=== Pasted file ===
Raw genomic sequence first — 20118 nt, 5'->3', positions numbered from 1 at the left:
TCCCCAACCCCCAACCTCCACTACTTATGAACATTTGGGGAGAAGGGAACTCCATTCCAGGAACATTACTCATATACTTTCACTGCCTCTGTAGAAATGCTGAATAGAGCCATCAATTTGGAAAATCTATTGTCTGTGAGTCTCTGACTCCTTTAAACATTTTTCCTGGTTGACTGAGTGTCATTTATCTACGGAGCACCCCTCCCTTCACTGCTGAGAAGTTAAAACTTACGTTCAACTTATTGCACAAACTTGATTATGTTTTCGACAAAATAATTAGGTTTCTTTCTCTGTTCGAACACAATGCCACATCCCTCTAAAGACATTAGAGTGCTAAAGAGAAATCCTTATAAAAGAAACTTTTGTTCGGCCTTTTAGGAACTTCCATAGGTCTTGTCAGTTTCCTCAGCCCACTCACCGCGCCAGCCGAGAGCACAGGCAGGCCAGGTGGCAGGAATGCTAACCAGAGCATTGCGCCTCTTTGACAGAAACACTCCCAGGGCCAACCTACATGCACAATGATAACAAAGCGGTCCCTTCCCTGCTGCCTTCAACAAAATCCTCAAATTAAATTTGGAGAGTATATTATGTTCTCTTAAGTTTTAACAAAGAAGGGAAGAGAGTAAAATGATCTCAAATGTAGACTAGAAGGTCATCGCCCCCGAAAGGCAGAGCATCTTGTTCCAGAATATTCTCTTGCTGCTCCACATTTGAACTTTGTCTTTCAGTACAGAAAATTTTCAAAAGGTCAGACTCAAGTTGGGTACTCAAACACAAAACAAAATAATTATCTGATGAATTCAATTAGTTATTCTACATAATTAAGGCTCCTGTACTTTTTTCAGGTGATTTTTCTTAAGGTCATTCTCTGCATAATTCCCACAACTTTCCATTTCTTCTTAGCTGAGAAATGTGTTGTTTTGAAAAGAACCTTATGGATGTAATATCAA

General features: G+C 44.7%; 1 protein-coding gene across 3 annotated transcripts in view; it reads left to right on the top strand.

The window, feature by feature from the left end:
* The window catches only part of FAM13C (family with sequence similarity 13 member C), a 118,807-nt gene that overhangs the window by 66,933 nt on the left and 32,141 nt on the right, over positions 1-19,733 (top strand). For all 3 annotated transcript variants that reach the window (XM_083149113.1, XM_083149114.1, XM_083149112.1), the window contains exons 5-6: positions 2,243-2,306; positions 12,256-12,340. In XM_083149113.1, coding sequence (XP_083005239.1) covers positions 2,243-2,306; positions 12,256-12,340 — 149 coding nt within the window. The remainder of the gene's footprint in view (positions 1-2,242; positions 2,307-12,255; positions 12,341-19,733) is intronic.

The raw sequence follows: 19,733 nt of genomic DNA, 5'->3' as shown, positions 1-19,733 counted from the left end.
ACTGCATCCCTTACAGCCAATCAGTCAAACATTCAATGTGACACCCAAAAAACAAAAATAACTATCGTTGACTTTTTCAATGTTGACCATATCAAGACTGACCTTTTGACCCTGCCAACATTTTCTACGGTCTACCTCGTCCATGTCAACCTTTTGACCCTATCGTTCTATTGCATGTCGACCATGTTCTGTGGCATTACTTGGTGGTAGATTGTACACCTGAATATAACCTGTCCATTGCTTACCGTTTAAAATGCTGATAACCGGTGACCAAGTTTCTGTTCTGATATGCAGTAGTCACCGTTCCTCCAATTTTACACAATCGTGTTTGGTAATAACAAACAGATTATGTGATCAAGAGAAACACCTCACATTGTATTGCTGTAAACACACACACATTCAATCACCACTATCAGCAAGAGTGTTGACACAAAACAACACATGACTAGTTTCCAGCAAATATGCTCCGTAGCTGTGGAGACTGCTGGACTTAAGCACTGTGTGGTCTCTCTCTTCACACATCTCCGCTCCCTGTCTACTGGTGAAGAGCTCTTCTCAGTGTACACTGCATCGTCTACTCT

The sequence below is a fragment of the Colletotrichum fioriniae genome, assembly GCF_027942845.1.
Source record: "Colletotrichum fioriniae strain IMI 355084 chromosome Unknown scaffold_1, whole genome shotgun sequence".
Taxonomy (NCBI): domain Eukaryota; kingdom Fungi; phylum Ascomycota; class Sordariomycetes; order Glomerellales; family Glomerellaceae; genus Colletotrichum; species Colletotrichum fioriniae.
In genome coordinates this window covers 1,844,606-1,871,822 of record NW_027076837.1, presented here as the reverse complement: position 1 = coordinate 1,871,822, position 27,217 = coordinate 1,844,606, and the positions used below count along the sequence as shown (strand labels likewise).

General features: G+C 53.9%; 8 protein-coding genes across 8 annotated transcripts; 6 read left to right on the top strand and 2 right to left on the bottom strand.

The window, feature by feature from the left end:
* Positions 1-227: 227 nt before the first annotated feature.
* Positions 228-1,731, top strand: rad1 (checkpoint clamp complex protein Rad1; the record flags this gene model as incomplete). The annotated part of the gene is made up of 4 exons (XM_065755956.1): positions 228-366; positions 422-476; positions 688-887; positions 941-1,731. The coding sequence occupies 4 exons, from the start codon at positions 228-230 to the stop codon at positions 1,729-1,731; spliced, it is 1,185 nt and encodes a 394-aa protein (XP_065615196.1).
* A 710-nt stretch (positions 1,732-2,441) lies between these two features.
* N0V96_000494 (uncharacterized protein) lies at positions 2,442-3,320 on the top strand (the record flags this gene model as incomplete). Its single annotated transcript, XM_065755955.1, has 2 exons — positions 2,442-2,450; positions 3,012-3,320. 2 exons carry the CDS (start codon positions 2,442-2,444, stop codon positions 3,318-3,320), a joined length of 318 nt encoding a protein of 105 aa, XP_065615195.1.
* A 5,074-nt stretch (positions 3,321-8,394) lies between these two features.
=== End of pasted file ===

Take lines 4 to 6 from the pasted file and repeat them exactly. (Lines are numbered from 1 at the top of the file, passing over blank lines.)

The window, feature by feature from the left end:
* The window catches only part of FAM13C (family with sequence similarity 13 member C), a 118,807-nt gene that overhangs the window by 66,933 nt on the left and 32,141 nt on the right, over positions 1-19,733 (top strand). For all 3 annotated transcript variants that reach the window (XM_083149113.1, XM_083149114.1, XM_083149112.1), the window contains exons 5-6: positions 2,243-2,306; positions 12,256-12,340. In XM_083149113.1, coding sequence (XP_083005239.1) covers positions 2,243-2,306; positions 12,256-12,340 — 149 coding nt within the window. The remainder of the gene's footprint in view (positions 1-2,242; positions 2,307-12,255; positions 12,341-19,733) is intronic.

The raw sequence follows: 19,733 nt of genomic DNA, 5'->3' as shown, positions 1-19,733 counted from the left end.